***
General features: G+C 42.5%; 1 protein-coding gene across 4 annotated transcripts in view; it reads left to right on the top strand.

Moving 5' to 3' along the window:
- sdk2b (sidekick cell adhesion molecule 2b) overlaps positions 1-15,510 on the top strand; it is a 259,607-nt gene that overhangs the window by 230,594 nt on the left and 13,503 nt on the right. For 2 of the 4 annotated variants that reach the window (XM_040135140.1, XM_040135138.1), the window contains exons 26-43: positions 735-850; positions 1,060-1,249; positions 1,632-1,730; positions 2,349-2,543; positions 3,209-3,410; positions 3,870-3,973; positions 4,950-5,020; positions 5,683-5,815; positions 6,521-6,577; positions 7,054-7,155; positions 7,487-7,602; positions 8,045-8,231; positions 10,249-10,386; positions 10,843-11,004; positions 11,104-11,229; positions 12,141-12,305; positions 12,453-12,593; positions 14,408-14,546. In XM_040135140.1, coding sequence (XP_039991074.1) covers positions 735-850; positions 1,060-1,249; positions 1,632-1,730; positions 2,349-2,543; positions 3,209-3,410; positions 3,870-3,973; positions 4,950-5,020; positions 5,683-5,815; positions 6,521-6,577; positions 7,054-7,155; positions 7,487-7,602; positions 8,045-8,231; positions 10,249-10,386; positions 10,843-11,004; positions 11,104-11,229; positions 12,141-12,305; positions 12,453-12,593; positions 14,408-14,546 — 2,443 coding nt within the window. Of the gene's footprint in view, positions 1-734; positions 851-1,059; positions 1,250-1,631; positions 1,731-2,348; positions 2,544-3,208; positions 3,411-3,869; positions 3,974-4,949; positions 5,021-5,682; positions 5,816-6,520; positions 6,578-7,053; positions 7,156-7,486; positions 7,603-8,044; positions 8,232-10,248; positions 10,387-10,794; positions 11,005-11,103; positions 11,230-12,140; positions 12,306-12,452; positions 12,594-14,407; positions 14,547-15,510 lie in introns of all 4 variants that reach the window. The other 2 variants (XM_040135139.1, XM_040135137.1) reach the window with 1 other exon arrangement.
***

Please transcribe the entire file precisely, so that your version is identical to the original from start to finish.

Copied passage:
General features: G+C 42.5%; 1 protein-coding gene across 4 annotated transcripts in view; it reads left to right on the top strand.

Moving 5' to 3' along the window:
- sdk2b (sidekick cell adhesion molecule 2b) overlaps positions 1-15,510 on the top strand; it is a 259,607-nt gene that overhangs the window by 230,594 nt on the left and 13,503 nt on the right. For 2 of the 4 annotated variants that reach the window (XM_040135140.1, XM_040135138.1), the window contains exons 26-43: positions 735-850; positions 1,060-1,249; positions 1,632-1,730; positions 2,349-2,543; positions 3,209-3,410; positions 3,870-3,973; positions 4,950-5,020; positions 5,683-5,815; positions 6,521-6,577; positions 7,054-7,155; positions 7,487-7,602; positions 8,045-8,231; positions 10,249-10,386; positions 10,843-11,004; positions 11,104-11,229; positions 12,141-12,305; positions 12,453-12,593; positions 14,408-14,546. In XM_040135140.1, coding sequence (XP_039991074.1) covers positions 735-850; positions 1,060-1,249; positions 1,632-1,730; positions 2,349-2,543; positions 3,209-3,410; positions 3,870-3,973; positions 4,950-5,020; positions 5,683-5,815; positions 6,521-6,577; positions 7,054-7,155; positions 7,487-7,602; positions 8,045-8,231; positions 10,249-10,386; positions 10,843-11,004; positions 11,104-11,229; positions 12,141-12,305; positions 12,453-12,593; positions 14,408-14,546 — 2,443 coding nt within the window. Of the gene's footprint in view, positions 1-734; positions 851-1,059; positions 1,250-1,631; positions 1,731-2,348; positions 2,544-3,208; positions 3,411-3,869; positions 3,974-4,949; positions 5,021-5,682; positions 5,816-6,520; positions 6,578-7,053; positions 7,156-7,486; positions 7,603-8,044; positions 8,232-10,248; positions 10,387-10,794; positions 11,005-11,103; positions 11,230-12,140; positions 12,306-12,452; positions 12,594-14,407; positions 14,547-15,510 lie in introns of all 4 variants that reach the window. The other 2 variants (XM_040135139.1, XM_040135137.1) reach the window with 1 other exon arrangement.